Directed by Eric Demeusy.
Starring Ryan Massey, Highdee Kuam, Christian Prentice.
Science Fiction, U.S. 115 minutes, certificate PG


On Digital HD from May 18th


It is always a dicey proposition for the viewer when a special effects artist makes the move to directing. For every SILENT RUNNING from Doug Trumbull there is a Brothers Strause with an ALIENS VS PREDATORS: REQUIEM on the far end of the scale when it comes to quality. Coming from a background in digital compositing and art that includes TRON LEGACY and GAME OF THRONES, Eric Demeusy aims for the golden age of Spielbergian golden age of sci-fi cinema with his debut PROXIMITY. Unfortunately this self scripted tale of ufology signals that he should really stick to the day job.


Kicking off in 1979 with a logger being abducted by a spinning UFO we then spring forward to the present day. From here we follow young scientist Isaac, Ryann Masson, who works at NASA’s Jet Propulsion Laboratory. Encouraged by his therapist to record his thoughts on video, Isaac is doing so while out hiking. However when what appears to be a gigantic meteor strikes nearby Isaac comes across an alien and soon finds himself abducted. Upon his return he finds himself with a vaguely written power of some kind and no memory of his abduction. Despite his video proof Isaac soon becomes a figure of ridicule by the media only to find himself on the run from a shadowy agency who are interested in uncovering what happened during his abduction.


What follows is a meandering odyssey that is as poorly paced as it is scripted. Seemingly important characters are introduced in the early stages of the film who then disappear from the story whilst others pop in with no warning leading Isaac, and the viewer, down further narrative dead ends.  Its shallow characterisation is mirrored by its naive storytelling; this is a film in which Isaac is ridiculed by a baffled media for filming himself and saying what is on his mind; the notion of what the majority of what social media is used for is never once mentioned or alluded to.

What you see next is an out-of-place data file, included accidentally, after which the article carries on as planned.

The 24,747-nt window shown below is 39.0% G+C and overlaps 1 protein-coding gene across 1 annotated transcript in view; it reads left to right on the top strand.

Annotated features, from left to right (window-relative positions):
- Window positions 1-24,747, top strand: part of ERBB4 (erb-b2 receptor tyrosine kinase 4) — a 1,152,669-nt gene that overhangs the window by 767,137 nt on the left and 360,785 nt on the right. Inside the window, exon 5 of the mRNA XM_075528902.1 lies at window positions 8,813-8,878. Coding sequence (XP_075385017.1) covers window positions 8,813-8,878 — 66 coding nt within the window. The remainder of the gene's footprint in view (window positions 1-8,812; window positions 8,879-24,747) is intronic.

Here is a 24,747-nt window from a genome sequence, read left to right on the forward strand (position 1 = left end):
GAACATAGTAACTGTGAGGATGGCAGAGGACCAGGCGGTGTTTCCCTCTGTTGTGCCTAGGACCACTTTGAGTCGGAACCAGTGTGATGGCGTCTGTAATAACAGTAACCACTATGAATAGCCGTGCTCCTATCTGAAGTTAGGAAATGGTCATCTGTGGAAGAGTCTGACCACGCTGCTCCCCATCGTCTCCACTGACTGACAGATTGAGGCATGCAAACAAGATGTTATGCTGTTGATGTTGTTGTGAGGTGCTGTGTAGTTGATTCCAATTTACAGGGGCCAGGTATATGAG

What could have been a brisk exercise in throwback sci-fi storytelling is stretched out to two hours of repetitive wandering from one location to another. Isaac’s journey of self discovery from Los Angeles to Costa Rica to a Canadian forest is punctuated with so much wandering that the viewer's patience is tested to breaking point. At times it feels like these scenes are only there to provide visual backdrops for the ubiquitous synth pop songs that pop up at regular intervals, sitting uneasily alongside the overblown orchestral score that fills the gaps in between.


There are nice visual nods that pop up among the cliches of men in black wearing sunglasses. The blank faced androids in white outfits giving pursuit on motorcycle recall the faceless automatons of George Lucas’s THX1138 and an affinity and insistence of analogue technology with all its buttons and dials is a nice touch in this age of prevalent touch screens.


Sadly the film does nothing interesting with the vast and shadowy field of UFOlogy. Instead it opts for a quasi-mystical revelation that reframes the film as less of a science-fiction one and more of the Evangelical Christian type that play so well with their audience in America. It is an unintentionally amusing story beat that shows that some special effects artists should just maybe stay away from the script writing software and stick to the VFX type.


Iain MacLeod.


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